Charity stalwart is a caring and sharing member of the community

The Sanctuary on Heysham Road.Sue Gardner
The Sanctuary on Heysham Road.Sue Gardner
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This is part of a series celebrating Morecambe’s Finest, the 
personalities and unsung heroes who make our town great. Reporter MICHELLE BLADE speaks to SUE GARDNER who owns The Sanctuary cafe.

For Sue Gardner people are her life and as she puts it: “Where I get my energy and wholeness from”.

Sand grown’un Sue, 59, who opened The Sanctuary cafe and charity in Morecambe’s West End just over a year ago, has always strived to help people in the community for as long as she can remember.

A former pupil of Ryelands Infants School and Skerton All Girls School, she moved to London at the age of 15 to work as a nanny for the woman who founded Slimming Magazine.

Ironically, Sue suffered with eating problems from the age of seven and developed bulimia in her teens, an illness which ruled her life for years.

At the age of 19 she went to work in a bank in London and met her husband-to-be.

They eventually moved back to Morecambe and had two children Natalie and Matthew.

She said: “When I was seven or eight I didn’t eat my food and my mum took me to the doctor’s but there was nothing definite diagnosed.

“In my teens I became bulimic – I would binge on food and make myself sick to get rid of it.

“My weight fluctuated from fat to thin. At that time nobody spoke about it.

“I struggled on my own and went through life thinking that was normal.

“After I got divorced at the age of 45, I wanted to do something to help others. I was meeting more and more people who suffered with eating disorders.

“Together with my counselling and nutrition knowledge, my friend Sue Hind and I set up the Eating Disorder Network, with support groups for people suffering with anorexia, bulimia and obesity.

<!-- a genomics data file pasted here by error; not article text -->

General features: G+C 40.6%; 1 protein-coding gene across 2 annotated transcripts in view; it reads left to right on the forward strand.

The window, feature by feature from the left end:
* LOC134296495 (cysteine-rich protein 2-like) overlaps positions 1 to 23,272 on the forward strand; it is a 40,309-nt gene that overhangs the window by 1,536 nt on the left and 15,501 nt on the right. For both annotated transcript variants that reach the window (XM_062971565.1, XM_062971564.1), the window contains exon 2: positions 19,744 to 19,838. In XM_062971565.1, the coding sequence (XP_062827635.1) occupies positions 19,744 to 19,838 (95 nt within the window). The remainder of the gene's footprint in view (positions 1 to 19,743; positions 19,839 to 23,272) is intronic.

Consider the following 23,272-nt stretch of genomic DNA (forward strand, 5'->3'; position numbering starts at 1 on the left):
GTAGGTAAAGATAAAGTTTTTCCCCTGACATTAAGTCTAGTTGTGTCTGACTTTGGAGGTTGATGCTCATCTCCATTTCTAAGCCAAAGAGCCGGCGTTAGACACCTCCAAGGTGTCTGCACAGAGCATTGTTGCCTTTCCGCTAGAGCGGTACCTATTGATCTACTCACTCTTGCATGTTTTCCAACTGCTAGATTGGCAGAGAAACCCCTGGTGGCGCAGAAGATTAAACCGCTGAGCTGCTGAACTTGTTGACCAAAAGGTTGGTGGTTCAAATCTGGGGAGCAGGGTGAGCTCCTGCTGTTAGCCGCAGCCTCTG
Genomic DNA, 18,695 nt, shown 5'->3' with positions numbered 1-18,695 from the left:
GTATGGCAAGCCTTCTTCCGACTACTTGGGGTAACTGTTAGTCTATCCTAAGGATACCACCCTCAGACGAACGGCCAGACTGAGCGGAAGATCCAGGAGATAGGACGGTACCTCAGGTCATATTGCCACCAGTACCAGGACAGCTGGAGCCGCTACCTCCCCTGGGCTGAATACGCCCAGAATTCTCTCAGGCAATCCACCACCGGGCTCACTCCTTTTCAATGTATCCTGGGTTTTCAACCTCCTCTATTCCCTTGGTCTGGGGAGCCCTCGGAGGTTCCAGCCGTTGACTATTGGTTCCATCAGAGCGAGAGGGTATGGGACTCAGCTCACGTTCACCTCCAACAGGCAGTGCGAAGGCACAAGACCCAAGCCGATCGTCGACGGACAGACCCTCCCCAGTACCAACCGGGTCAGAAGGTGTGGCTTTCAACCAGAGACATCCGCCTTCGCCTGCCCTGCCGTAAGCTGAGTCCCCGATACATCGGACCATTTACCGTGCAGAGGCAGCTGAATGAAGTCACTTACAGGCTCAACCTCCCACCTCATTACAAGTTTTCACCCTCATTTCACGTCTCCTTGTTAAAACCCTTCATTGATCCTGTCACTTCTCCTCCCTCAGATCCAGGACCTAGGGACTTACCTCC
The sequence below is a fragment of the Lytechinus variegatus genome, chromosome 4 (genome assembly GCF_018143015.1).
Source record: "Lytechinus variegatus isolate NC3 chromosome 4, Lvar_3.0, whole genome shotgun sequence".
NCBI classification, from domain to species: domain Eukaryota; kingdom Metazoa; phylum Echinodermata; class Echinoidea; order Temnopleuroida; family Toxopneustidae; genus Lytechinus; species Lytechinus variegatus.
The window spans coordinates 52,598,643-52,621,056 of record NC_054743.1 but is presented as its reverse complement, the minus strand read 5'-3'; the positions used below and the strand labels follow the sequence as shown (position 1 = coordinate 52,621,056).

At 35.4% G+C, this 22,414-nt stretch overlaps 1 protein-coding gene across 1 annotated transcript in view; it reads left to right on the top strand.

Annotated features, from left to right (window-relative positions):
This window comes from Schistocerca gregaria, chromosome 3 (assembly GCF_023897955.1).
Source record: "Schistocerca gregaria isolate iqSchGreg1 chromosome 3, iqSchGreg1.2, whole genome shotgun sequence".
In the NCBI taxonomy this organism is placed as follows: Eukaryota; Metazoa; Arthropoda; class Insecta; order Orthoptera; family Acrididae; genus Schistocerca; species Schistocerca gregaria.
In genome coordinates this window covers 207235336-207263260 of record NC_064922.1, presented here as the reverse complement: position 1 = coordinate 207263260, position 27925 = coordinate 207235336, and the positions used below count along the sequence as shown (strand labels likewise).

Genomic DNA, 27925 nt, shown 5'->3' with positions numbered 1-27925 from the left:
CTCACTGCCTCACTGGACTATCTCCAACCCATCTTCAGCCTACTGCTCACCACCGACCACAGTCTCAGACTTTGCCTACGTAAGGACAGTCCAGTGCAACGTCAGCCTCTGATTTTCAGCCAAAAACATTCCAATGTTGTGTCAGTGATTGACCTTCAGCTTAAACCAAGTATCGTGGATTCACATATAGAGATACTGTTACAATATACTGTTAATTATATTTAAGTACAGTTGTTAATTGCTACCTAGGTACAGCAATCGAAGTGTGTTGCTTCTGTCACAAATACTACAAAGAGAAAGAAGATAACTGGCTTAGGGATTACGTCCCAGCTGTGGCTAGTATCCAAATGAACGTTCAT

“We had our own premises in Parliament Street in Morecambe and during this period it was a great success. When we got psychologists and GPs referring to us, we felt we had finally gained our reputation.”

But after a pilot scheme with the NHS, the plug was pulled on the network’s funding and it had to close.

Sue said: “It was devastating because people were still coming to us for help but we couldn’t carry on.”

EDN folded in 2009 and for a few years Sue was unable to work. But with her parents owning shop premises on Heysham Road for 45 years, Sue saw an opportunity arise for a new charity venture.

She said: “I still wanted to do community work but maybe not for a specific group of people.”

For four or five months, Sue and her brother refurbished the former newsagents into The Sanctuary community cafe and charity.

On January 10, 2013, the cafe finally opened and Sue’s dream became a reality. She said: “For the first six months certain things worked and certain things didn’t.

“The knitting and crocheting classes have been very successful, as well as after school baking clubs and sewing classes. It’s like stepping into family life coming into The Sanctuary.”

Various groups such as the MS Society and the Lancaster and Morecambe Fibromyalgia support group hold their meetings at the cafe and Sue and her band of 14 volunteers are planning a pilot meals on wheels scheme.

Sue said: “I couldn’t have done any of this without my mum and dad. We are now setting up a business plan and hope to have paid workers soon. The hardest thing for people is stepping over the threshold and its great to make them feel special. That gives me a buzz.”

Call Sue on 07900 002018.